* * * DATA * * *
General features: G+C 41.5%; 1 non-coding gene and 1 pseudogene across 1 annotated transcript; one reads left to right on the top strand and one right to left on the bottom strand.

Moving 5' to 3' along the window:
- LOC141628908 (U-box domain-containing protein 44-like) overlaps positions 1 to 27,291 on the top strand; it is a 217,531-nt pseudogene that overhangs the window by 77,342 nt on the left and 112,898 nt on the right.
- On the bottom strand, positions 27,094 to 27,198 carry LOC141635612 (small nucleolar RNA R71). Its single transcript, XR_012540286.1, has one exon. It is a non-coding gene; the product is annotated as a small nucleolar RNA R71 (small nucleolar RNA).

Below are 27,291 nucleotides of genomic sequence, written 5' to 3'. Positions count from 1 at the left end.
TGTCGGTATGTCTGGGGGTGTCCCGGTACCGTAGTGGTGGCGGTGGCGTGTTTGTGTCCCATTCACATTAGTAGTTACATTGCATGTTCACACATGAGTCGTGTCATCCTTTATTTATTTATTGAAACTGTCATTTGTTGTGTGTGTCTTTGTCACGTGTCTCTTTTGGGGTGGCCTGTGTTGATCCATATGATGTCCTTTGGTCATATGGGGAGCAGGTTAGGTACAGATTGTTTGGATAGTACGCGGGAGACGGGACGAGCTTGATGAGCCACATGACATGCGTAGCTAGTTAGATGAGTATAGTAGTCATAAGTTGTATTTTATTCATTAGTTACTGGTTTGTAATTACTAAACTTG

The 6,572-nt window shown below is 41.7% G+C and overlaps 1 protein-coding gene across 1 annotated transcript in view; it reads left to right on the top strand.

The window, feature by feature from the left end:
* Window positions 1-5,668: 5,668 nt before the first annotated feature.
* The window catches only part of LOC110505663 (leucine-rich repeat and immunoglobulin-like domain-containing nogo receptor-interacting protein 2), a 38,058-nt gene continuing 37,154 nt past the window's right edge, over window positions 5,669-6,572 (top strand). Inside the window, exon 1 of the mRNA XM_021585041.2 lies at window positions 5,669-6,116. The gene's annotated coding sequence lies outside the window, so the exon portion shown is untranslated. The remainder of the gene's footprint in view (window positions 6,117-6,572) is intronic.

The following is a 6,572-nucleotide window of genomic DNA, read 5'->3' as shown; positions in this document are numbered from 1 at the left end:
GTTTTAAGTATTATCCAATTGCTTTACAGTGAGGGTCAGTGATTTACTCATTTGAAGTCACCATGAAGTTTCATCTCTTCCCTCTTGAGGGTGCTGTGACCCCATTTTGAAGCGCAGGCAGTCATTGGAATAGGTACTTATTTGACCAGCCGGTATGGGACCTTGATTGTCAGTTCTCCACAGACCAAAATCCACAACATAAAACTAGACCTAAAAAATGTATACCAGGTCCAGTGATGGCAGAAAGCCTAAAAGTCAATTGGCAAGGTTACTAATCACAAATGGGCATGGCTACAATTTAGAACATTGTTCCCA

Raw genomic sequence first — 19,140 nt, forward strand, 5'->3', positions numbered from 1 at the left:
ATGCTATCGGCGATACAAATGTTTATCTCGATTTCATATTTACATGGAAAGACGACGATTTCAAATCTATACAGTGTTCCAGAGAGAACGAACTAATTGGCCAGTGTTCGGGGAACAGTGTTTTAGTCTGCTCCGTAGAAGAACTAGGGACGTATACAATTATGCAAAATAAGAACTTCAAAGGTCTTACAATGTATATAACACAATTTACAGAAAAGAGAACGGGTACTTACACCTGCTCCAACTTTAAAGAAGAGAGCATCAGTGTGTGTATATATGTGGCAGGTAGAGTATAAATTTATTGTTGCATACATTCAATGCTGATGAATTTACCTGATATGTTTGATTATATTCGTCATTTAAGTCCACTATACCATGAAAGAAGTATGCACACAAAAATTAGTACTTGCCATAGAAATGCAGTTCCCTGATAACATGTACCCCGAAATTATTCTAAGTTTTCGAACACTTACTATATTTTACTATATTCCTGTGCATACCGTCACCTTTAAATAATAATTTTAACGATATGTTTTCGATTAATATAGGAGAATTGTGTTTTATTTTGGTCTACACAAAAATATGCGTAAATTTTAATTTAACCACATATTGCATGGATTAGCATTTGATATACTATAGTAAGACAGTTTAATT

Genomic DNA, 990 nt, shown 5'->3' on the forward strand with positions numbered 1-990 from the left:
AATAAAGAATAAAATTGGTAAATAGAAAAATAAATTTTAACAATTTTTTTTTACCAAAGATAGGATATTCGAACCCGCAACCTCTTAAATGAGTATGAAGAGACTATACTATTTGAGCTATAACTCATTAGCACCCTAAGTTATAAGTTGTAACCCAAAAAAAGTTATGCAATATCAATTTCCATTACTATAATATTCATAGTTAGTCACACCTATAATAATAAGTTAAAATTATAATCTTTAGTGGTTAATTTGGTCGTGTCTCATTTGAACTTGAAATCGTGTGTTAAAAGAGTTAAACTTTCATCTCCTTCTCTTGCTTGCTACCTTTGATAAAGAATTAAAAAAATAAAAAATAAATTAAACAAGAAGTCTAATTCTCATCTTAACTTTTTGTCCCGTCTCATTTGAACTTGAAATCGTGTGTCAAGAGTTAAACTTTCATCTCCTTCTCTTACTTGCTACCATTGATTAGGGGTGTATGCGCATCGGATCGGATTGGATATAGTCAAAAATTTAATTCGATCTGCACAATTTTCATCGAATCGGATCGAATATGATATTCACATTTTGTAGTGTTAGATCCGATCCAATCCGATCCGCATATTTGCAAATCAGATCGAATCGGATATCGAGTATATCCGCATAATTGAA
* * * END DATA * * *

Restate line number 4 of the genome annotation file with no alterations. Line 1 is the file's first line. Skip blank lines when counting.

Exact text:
- On the bottom strand, positions 27,094 to 27,198 carry LOC141635612 (small nucleolar RNA R71). Its single transcript, XR_012540286.1, has one exon. It is a non-coding gene; the product is annotated as a small nucleolar RNA R71 (small nucleolar RNA).